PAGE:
Recommendation Number 4 - Resolved - Open. The USMS accepted our recommendation to meet established Alternative Dispute Resolution (ADR) timelines and return cases that do not meet these timelines to the appropriate office to continue with formal processing. We consider the recommendation resolved but will keep it open until a copy of the revised ADR policy is provided.
Recommendation Number 5 - Resolved - Closed. The USMS accepted our recommendation to develop and implement a strategy for increasing the use of trained USMS ADR facilitators. Due to a change in ADR policy, which will reduce the number of ADR cases and will remove the need for increasing the use of trained facilitators, we consider the recommendation resolved - closed.
Recommendation Number 6 - Resolved - Open. The USMS accepted our recommendation to accept only eligible cases for ADR and at the appropriate stage. We consider the recommendation resolved but will keep it open until a copy of the revised ADR policy detailing the change is provided.
Recommendation Number 7 - Resolved - Closed. The USMS accepted our recommendation to ensure that consistent, accurate, and complete data is entered in a timely manner in the ADR database to allow for more effective monitoring, oversight, and reporting. Based on the USMS response that additional staffing will prevent data integrity from being a concern in the future we consider the recommendation resolved - closed.
Recommendation Number 8 - Resolved - Open. The USMS accepted our recommendation to develop and implement data collection, entry, and review standards for the ERT's automated database. We consider the recommendation resolved but will keep it open until a copy of the data entry standards, scheduled to be completed by November 30, 2001, are provided.
Recommendation Number 9 - Resolved - Closed. The USMS accepted our recommendation to reactivate meetings with representatives for the appropriate entities involved in the discipline process to identify and solve disciplinary process issues. Based on the USMS response we consider this recommendation resolved - closed.
Recommendation Number 10 - Resolved - Closed. The USMS accepted our recommendation to develop performance standards for the adjudication of misconduct cases and monitor cases against those standards. The USMS response only refers to performance standards that address timelines for part of the adjudication segment of the discipline process. These timelines are a first step towards measuring an important aspect of the discipline process, but the timelines should be expanded to include all activities involved in case adjudication. The USMS should also consider the establishment and implementation of performance standards for other important aspects of the discipline process, such as consistency or customer satisfaction. The USMS will not be able to measure the success or improve the discipline program without having complete timelines and other performance standards in place. Based on the response and discussions with USMS officials, we consider this recommendation resolved - closed.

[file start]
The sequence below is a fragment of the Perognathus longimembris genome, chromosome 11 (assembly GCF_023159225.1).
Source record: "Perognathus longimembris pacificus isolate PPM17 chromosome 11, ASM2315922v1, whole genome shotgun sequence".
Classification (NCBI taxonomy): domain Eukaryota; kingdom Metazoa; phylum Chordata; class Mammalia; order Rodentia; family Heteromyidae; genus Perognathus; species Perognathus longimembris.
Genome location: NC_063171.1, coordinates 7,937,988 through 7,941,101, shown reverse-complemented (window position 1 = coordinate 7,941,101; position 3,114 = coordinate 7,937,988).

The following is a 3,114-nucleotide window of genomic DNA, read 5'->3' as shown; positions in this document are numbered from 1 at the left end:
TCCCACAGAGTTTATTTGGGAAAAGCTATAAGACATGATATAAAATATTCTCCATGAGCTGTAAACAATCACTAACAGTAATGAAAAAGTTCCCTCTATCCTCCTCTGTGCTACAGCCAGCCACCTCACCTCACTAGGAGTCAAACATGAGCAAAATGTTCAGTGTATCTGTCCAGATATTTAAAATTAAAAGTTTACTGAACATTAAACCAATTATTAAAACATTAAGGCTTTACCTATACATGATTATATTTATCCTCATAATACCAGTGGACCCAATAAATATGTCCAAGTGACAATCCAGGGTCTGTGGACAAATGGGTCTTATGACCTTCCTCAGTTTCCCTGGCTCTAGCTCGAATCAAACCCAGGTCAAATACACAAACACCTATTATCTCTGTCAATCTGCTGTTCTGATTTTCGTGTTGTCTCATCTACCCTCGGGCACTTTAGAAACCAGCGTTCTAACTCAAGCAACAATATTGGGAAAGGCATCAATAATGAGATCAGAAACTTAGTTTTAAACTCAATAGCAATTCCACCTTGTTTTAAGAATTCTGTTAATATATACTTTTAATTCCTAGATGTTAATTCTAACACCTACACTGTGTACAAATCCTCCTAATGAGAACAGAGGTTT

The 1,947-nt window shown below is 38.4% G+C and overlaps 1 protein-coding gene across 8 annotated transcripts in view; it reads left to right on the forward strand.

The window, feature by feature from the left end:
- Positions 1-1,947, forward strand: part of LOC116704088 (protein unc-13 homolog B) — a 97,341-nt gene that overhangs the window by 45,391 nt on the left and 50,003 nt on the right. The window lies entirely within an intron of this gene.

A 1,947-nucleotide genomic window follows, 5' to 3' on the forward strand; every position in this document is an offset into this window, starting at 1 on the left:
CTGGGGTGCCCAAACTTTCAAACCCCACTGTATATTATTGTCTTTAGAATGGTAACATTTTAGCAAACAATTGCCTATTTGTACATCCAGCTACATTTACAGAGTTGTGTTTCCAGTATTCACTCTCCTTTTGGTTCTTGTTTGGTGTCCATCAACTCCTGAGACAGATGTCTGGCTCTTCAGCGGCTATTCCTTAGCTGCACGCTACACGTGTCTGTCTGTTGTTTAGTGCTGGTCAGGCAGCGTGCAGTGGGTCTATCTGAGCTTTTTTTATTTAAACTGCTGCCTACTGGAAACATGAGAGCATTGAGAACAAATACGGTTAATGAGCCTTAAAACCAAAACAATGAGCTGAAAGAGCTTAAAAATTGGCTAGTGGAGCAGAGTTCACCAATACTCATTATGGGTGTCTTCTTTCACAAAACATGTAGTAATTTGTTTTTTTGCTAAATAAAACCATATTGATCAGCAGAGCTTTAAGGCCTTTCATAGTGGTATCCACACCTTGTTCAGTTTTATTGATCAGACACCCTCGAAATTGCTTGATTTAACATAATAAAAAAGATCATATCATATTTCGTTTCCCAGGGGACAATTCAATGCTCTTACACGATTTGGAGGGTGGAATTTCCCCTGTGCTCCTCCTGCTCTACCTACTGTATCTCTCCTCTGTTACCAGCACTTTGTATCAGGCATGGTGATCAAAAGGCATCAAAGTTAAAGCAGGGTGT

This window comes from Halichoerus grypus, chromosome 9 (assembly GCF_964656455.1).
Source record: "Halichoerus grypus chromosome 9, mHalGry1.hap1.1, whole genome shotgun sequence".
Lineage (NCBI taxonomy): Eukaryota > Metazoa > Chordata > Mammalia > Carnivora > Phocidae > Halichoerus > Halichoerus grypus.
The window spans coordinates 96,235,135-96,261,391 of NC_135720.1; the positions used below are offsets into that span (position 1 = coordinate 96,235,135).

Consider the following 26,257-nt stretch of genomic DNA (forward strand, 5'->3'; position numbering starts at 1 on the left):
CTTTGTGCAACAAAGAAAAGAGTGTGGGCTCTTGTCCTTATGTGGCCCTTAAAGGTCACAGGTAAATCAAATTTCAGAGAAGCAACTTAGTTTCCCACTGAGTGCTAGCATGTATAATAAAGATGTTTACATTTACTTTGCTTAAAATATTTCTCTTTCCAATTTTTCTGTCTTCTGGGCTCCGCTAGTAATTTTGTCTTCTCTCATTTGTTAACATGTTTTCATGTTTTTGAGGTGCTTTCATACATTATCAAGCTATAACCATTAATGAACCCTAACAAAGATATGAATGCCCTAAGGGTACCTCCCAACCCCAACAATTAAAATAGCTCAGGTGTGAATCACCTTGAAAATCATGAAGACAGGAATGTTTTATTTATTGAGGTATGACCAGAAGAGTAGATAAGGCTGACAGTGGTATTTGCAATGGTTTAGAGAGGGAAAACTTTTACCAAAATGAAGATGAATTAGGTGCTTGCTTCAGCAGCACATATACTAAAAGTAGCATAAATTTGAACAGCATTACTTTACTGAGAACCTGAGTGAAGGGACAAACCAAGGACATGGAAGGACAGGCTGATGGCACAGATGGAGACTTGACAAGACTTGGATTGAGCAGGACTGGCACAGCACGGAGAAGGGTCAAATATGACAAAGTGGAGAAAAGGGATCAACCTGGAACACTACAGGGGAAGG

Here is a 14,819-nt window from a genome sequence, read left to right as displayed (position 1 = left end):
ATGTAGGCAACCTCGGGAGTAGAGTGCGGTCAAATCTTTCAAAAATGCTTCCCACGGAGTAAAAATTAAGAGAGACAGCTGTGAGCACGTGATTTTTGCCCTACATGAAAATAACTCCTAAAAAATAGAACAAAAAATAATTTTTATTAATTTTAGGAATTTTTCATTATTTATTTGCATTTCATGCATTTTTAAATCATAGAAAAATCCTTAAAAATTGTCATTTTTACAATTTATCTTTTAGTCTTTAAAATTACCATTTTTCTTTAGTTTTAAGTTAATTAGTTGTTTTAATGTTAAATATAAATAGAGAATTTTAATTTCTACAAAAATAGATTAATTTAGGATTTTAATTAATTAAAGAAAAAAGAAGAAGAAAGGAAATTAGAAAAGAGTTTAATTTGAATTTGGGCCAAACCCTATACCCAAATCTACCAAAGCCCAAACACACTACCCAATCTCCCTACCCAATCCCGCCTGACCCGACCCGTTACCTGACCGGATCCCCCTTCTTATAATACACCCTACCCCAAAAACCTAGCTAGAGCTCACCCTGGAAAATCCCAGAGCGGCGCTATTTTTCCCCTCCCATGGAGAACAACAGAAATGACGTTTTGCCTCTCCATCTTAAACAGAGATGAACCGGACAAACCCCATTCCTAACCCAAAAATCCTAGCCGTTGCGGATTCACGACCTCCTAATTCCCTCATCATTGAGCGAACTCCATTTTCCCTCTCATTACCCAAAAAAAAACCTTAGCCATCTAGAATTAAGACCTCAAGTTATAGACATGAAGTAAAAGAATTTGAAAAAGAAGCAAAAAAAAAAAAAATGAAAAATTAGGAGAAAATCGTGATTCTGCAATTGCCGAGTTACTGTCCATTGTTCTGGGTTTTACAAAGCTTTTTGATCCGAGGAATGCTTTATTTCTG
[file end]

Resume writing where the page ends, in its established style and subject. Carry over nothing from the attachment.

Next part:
Recommendation Number 11 - Resolved - Open. The USMS accepted our recommendation to report all misconduct allegations to the Office of Internal Affairs (OIA). We consider the recommendation resolved but will keep it open until a copy of the memorandum distributed to internal USMS entities is provided.
Recommendation Number 12 - Resolved - Closed. The USMS accepted our recommendation for the OIA to report all misconduct allegations to the OIG in accordance with OIG policy. Based on the response provided by the USMS we consider this recommendation resolved - closed.
Please provide the information required to close the open recommendations within 45 days of this memorandum. If you cannot provide the information or cannot complete the corrective action, please advise us of the expected completion date. If you have any questions regarding your response, please contact Barbara Kee on 202-616-4615.
U.S. Marshals Service